In 2001 the company I worked for (and partially owned) went belly up with the rest of the internet consulting agencies out there. We had just enough work for myself and the original founder so I decided to sign my part of the company over to him and go out on my own. We ended things in an amicable way, for the most part, and I decided that I could probably do just fine if I did little contracts with him and for other companies.
Within a year we worked out a great arrangement where he would arrange contracts for me through the clients we used to have. He would keep a cut of what I made and I could eat and pay rent.
A year or so after that I began to raise my rates as the work began to pick up, and one of my friends said something that changed my career:
You really should establish yourself as a business. Let me set it up for you.
I fought this idea. I had just ejected myself from the mess of running (and losing) a business and I was not keen to jump back in. My friend, who’s also a CPA, convinced me otherwise and he set me up with an S-Corp and showed me how to do my books.
Looking back on this now a number of things jump to mind. I can still feel the anxiety associated with running a company and having to fire your friends. Of staring at your books and wondering how deep your credit line runs so you can make payroll. I hated this. On the flip side: knowledge is power or, as Peter Drucker says: what gets measured gets managed.
We apply patterns to the code we write. Run tests, wrap it in all kinds of processes and basically make sure it’s structured as well as possible for the future. Why wouldnt I do the same for my solo career?
Refining The Process
Over the years I’ve tweaked and nudged what I do. I took a break from the solo thing in 2006 (through 2009) to work at Microsoft. I enjoyed it, but when I left I remember having a feeling along the lines of “right, let’s rev this up again”. I feel like I have the process down and I can scaled myself from a solo contractor on up to a full blown company.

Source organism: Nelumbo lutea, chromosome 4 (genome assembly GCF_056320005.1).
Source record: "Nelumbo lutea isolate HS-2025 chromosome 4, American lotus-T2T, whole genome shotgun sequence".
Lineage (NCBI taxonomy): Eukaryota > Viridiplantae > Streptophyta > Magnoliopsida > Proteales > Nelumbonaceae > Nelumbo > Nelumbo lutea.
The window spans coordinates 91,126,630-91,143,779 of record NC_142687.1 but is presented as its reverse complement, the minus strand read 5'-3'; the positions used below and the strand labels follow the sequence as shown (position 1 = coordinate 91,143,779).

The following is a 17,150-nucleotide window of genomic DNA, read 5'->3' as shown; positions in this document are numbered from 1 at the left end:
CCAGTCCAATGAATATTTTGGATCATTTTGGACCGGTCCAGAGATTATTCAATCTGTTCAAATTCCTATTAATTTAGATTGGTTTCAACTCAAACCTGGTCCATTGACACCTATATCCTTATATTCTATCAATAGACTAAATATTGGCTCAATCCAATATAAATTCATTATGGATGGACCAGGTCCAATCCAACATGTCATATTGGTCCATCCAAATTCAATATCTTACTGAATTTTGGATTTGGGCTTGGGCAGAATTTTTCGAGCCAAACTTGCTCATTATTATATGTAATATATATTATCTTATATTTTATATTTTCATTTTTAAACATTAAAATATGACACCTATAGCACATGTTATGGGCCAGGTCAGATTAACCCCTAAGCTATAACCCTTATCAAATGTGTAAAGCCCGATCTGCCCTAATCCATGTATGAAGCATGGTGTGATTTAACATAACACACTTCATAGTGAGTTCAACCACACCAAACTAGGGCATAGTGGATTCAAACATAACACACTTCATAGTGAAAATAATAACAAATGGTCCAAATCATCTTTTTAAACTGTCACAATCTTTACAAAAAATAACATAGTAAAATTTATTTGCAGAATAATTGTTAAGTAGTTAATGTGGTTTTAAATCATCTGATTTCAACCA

I thought this might be valuable to others, so doing what I do I decided to wrap up what I’ve learned over the years into a one hour video which you can preview here. If you’re thinking of going out on your own and/or maybe someday selling something on the side, you might be interested in this.
I designed this video as a “nuts and bolts” blueprint, leaving the “you can do it!” type of inspiration to your friends and family. To that end, the video is divided into the following sections:
- Your plan. Filling out a business plan can be an intense process as you have to ask yourself about what it is that you truly want!
- Your people. You can’t do everything yourself, you have to hire out the essential services. I show you how to find a CPA and lawyer (if you don’t have these) as well as setting up a bank, what insurance to get and what contracts you might want to use (and avoid!)
- Your financials. This is the big one! You need a solid set of books so I show you what I’ve used and what has worked for me as a solo contractor all the way to a successful business.
- Your network. Can’t make money if you don’t have clients, and that means you have to get out there and establish your network. I’ll show you a few ways you can do this if, like me, you’re not a natural salesperson.
- Branding. This is optional but it can also make a gigantic difference when separating you from everyone else out there.
I should add that it’s largely based on my career experience here in the US. Other countries will have different requirements so all of the information might not apply.
I’m hoping to do more small, polished, < $20 1-hour videos like this one. If you’re in to the idea, hit me up on twitter and let me know! I miss the monthly drops from Geoffrey Grosenbach and friends – it was so much fun to take a break over the weekend and learn something new!